(Adds share buy back figure, quote from CEO)
PARIS, July 29 (Reuters) - France's TotalEnergies
said on Thursday it would use part of its cash flow for share
buybacks worth at least $800 million, as rising oil and gas
prices boosted profit, offsetting the hit from selling out of
one of its Venezuelan ventures.
TotalEnergies has been investing heavily in clean energy
projects and electricity production so it can eventually rely
less on oil and gas, mirroring moves by European rivals.
On Thursday it announced a collaboration with Amazon
, through which it will supply the online retail giant
with renewable electricity, and it has been multiplying new
investments, including in areas such as electric vehicle
Surging oil and gas prices are boosting the industry for
now, however, lifting earnings and feeding into investment
budgets. Royal Dutch Shell and Norway's Equinor also
announced share buyback schemes on Thursday, sparking a share
TotalEnergies shares were up 2.4% at 1500 GMT.
The group said it expected to generate more than $25 billion
in cash flow this year, based on current high oil price
forecasts, and would invest in more new projects and return
surplus amounts to shareholders if oil prices remained high.
"The board of directors decided to allocate up to 40% of the
additional cash flow generated above $60 per barrel to share
buybacks," TotalEnergies said in a statement.
Chief Executive Patrick Pouyanne told an analyst call that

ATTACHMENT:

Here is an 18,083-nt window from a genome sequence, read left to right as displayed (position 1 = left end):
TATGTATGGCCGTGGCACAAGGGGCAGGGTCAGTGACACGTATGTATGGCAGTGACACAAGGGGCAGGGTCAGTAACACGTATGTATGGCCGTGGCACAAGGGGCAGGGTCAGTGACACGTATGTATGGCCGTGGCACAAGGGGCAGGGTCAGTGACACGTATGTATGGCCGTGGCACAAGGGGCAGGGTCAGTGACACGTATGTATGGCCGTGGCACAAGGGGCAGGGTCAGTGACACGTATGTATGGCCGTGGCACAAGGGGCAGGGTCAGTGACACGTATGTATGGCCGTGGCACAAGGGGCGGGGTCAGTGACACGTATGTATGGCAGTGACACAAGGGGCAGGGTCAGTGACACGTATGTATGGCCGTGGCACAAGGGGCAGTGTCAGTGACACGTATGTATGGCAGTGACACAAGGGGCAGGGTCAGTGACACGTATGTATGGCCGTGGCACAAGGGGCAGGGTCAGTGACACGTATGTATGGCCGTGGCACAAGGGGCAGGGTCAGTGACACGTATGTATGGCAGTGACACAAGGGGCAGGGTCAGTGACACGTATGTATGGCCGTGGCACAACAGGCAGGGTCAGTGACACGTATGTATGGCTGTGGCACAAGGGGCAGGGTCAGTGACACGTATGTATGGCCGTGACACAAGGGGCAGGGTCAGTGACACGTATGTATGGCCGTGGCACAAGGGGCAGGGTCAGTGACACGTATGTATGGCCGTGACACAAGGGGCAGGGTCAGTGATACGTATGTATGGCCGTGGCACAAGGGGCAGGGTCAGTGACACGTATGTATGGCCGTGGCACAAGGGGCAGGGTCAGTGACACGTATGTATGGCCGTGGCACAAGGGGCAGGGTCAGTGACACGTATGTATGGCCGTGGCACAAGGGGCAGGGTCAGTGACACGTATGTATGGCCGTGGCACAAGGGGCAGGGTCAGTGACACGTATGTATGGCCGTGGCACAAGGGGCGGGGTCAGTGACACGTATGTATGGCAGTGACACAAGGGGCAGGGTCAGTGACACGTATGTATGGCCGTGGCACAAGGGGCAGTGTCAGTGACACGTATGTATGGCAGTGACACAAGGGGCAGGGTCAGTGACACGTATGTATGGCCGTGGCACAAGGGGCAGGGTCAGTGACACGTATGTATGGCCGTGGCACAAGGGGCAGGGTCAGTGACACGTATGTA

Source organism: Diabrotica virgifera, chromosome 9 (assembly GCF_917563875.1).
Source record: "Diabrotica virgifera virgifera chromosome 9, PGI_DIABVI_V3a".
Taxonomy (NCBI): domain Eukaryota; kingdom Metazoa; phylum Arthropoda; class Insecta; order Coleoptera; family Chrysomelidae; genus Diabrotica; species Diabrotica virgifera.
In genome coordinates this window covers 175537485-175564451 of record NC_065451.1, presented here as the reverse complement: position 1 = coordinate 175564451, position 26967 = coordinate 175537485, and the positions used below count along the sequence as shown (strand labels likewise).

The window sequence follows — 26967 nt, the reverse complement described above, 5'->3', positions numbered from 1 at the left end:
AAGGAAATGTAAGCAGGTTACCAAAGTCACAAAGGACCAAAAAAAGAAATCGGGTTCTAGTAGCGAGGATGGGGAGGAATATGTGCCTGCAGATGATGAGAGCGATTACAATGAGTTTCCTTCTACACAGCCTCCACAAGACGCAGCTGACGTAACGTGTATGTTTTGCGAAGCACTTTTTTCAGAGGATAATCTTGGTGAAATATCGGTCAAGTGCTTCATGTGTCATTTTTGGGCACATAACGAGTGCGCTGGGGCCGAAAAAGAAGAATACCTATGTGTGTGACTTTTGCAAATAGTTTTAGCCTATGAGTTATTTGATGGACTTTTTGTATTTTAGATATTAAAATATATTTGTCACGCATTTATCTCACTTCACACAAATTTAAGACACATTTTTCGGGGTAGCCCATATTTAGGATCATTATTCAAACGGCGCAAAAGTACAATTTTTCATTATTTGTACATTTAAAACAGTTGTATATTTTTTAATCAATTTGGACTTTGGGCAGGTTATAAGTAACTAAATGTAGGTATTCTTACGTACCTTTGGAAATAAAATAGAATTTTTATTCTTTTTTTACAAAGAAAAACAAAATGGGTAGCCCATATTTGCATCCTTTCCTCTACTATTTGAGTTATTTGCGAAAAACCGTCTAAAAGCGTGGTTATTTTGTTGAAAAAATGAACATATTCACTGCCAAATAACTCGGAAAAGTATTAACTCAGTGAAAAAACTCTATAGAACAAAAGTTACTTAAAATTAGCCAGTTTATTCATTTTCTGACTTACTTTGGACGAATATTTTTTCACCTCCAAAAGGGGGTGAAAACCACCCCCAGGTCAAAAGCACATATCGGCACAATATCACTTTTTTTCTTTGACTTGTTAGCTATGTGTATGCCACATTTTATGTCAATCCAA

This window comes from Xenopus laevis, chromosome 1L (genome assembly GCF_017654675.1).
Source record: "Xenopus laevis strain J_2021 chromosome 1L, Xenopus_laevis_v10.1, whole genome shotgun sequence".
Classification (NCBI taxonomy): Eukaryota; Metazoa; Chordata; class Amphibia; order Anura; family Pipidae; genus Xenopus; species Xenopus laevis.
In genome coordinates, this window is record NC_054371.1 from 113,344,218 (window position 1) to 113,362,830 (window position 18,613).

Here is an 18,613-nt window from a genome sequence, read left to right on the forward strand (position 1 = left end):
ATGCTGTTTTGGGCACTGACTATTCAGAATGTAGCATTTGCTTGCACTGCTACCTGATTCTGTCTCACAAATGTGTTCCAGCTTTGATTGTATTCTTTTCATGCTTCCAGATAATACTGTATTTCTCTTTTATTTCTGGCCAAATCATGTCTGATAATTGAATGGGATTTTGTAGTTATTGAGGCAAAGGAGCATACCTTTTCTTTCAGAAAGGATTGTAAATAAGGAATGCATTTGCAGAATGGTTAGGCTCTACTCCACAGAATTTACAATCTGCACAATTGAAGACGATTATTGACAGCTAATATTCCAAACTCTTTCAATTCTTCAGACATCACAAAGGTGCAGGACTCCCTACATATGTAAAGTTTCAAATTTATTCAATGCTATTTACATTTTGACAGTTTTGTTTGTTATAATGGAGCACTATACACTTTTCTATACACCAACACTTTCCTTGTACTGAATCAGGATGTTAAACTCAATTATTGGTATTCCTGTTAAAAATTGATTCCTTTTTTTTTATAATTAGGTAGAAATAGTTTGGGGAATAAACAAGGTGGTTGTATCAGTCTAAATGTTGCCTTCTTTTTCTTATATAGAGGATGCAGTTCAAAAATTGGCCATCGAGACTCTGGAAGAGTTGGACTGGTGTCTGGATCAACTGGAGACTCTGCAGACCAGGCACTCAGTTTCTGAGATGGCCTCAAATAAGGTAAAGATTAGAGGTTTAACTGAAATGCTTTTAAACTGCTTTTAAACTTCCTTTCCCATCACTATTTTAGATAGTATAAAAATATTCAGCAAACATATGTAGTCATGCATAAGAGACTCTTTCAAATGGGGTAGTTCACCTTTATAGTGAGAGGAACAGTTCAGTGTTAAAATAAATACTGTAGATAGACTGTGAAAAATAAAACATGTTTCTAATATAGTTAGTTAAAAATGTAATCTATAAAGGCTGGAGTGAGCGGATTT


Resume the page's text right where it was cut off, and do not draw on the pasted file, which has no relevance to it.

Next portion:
it would mean share buybacks of $800 million in 2021.
"And if the average price is going up to $68 (a barrel), for
example we are not far it could go up to one billion
dollars," he said.
The group said it would also pay a second interim dividend
of 0.66 euros per share for 2021, stable from the first quarter.
TotalEnergies' adjusted net income progressed further in the
April to June period, reaching $3.5 billion, compared to an
adjusted net income of $126 million a year ago at the start of
the COVID-19 pandemic.
But the group also disclosed it was impacted by a $1.38
billion loss on the sale of its 30.3% stake in Petrocedeno,
which produces extra-heavy crude oil from Venezuela's Orinoco
Belt and transforms it into light crude oil.
Total said Venezuela's state-run oil company PDVSA would
become Petrocedeno's 100% owner as Norway's Equinor
also agreed to exit its 9.7% stake.
TotalEnergies, which still has a majority stake in
Venezuela's Yucal Placer gas field among assets in the country,
said the Petrocedeno development was not in line with the low
carbon intensity projects it wants to focus on as part of any
new oil investments.
The company slightly lowered its hydrocarbon production
forecast to 2.85 million of barrels of oil equivalent per day
(Mboe/d) in 2021 due to OPEC+ quotas in the second half of 2021.
It had previously forecast that production would be stable
versus 2020's 2.87 Mboe/d.
It said net investments would reach between $12 and $13
billion in 2021, with half of that earmarked for growth
projects, including a major chunk in renewable energy and
Like its rivals, TotalEnergies has come under pressure from
climate campaigners and some shareholders to speed up the shift
from fossil fuels to cleaner sources of energy. It has a plan to
reach carbon neutrality by 2050, with staggered targets to 2030.
It also faces the challenge of catching up with renewable
energy leaders such as Spanish wind power group Iberdrola and
Italy's Enel, which have been positioning themselves for years
in the segment.
(Reporting by Sarah White, Benjamin Mallet and Sudip Kar-Gupta,
Editing by David Evans, Barbara Lewis and Emelia